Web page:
FIFA May Share World Cup Probe Data With Top BoardChristopher Elser
The executive committee of soccer’s governing body may get more information from the probe into bidding for the 2018 and 2022 World Cups as the board considers rules to avoid future controversies, FIFA said.
Former U.S. attorney Michael Garcia led an investigation into the winning bids by Russia and Qatar for the next two events after allegations of vote trading and other rule breaches. He disagreed with German judge Hans-Joachim Eckert’s summary of his findings, and the two men met yesterday in Zurich to discuss the situation. FIFA released their statement.
The chairman of FIFA’s audit and compliance committee will get full copies of their reports, and will decide what to share with the executive committee as it considers changes to protect future bidding, Garcia and Eckert said in the statement.
“Both chairmen agreed that it is of major importance that the FIFA executive committee has the information necessary to evaluate which steps are required based on the work done by the FIFA ethics committee,” the pair said.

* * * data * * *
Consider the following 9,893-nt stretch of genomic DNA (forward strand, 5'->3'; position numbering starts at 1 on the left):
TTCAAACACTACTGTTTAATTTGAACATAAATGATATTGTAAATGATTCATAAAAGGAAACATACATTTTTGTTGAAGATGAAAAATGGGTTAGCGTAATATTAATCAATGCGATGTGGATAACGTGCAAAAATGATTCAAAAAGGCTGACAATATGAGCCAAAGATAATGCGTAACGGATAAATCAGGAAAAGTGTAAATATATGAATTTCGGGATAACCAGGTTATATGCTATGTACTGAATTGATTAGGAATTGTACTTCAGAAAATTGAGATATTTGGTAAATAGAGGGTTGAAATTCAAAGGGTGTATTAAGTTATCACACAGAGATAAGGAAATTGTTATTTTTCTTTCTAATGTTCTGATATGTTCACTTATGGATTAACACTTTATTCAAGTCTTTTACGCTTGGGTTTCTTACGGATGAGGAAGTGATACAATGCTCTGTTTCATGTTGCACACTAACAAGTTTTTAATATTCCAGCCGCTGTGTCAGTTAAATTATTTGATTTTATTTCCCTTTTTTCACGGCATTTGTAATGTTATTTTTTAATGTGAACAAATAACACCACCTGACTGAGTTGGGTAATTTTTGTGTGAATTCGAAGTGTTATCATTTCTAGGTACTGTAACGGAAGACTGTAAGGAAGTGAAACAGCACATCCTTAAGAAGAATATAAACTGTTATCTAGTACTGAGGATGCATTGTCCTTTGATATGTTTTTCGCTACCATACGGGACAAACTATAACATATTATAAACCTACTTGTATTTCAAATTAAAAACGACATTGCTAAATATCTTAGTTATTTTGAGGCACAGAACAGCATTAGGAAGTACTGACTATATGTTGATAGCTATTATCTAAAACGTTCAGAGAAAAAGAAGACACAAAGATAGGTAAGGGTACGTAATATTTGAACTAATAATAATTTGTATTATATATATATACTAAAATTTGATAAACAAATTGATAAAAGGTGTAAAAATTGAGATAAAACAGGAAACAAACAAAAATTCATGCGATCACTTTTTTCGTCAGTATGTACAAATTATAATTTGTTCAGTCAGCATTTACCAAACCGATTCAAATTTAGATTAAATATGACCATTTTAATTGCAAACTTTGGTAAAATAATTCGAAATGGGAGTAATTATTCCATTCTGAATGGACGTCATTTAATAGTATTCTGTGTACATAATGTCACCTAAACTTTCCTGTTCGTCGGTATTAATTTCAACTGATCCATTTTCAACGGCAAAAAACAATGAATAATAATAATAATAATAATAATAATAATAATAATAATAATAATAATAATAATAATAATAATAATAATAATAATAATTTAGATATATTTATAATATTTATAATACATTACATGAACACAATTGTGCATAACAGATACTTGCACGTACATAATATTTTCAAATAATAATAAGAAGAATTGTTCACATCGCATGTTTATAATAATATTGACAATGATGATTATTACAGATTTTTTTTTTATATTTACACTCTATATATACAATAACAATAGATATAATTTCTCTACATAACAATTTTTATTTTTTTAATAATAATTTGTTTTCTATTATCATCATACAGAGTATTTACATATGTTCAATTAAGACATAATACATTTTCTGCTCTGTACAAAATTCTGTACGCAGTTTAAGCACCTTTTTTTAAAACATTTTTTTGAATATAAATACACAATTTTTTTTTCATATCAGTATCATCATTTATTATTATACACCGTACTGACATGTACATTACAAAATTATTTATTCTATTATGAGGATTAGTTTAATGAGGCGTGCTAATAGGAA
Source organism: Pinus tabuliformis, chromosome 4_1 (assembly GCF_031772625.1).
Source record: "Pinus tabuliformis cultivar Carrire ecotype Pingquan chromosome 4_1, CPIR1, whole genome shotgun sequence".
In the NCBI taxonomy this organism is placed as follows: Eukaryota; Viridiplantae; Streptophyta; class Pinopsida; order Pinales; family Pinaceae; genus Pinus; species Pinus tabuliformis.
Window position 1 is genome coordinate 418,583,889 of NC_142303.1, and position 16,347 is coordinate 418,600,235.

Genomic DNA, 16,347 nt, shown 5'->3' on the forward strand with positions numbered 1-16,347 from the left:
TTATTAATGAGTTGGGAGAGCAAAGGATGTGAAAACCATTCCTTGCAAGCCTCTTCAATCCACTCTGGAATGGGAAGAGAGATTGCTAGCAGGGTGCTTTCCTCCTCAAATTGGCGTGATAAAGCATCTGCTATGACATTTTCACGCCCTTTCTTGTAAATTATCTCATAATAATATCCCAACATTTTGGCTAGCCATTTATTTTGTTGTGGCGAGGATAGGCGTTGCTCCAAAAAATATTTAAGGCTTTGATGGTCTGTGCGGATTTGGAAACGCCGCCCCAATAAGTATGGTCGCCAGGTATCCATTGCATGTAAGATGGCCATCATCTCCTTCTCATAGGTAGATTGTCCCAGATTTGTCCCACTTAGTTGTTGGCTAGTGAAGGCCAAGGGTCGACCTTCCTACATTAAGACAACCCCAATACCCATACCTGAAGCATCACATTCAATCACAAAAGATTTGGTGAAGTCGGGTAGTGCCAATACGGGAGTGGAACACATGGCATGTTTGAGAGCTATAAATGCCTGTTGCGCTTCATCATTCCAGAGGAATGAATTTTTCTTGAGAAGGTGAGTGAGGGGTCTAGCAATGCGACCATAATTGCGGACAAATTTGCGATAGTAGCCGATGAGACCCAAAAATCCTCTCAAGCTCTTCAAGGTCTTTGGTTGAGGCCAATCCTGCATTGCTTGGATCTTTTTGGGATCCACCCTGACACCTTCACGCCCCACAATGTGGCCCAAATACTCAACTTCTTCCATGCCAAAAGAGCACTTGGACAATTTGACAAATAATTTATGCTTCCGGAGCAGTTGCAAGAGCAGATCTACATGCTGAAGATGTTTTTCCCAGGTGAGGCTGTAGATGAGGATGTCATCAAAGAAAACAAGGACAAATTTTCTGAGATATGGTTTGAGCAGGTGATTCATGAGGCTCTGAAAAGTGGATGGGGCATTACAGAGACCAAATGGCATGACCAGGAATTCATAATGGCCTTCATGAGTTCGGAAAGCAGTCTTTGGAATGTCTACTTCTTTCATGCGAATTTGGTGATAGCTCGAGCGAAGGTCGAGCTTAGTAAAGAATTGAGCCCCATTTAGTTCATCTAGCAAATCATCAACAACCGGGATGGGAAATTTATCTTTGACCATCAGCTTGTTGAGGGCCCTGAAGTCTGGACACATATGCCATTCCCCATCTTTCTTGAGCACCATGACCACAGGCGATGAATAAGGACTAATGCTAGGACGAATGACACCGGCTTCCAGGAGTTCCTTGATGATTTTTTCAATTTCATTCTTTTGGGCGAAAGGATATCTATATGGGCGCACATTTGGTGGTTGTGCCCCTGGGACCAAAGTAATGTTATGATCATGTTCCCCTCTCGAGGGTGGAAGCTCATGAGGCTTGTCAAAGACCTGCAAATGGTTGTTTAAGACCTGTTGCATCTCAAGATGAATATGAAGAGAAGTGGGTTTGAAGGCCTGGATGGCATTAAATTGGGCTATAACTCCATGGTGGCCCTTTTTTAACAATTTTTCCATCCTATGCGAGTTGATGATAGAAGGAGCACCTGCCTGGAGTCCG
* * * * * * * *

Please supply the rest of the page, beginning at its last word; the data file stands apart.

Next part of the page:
Eckert last week published a 42-page summary of Garcia’s report, which runs to hundreds of pages, and said there wasn’t enough evidence to reopen the 2010 hosting votes. Eckert said Garcia’s report indicated several violations of regulations had taken place.
FIFA said three days ago that some soccer officials involved in the vote may face criminal charges after the ruling body lodged a complaint with Swiss authorities.
The soccer ruling body said in a statement then that the complaint was about “the possible misconduct of individual persons” in connection with the process, without identifying those accused.
Zurich-based FIFA has faced criticism since its vote on where the $5 billion World Cup should be played following allegations of improper conduct against several officials involved in the decision.
“The investigatory chamber has already opened a number of formal cases against individuals,” Garcia and Eckert said. “Neither the recent referral of the reports to the Swiss Federal Public Prosecutor’s Office nor the request to the chairman of the FIFA Audit and Compliance Committee will interfere with those ongoing proceedings.”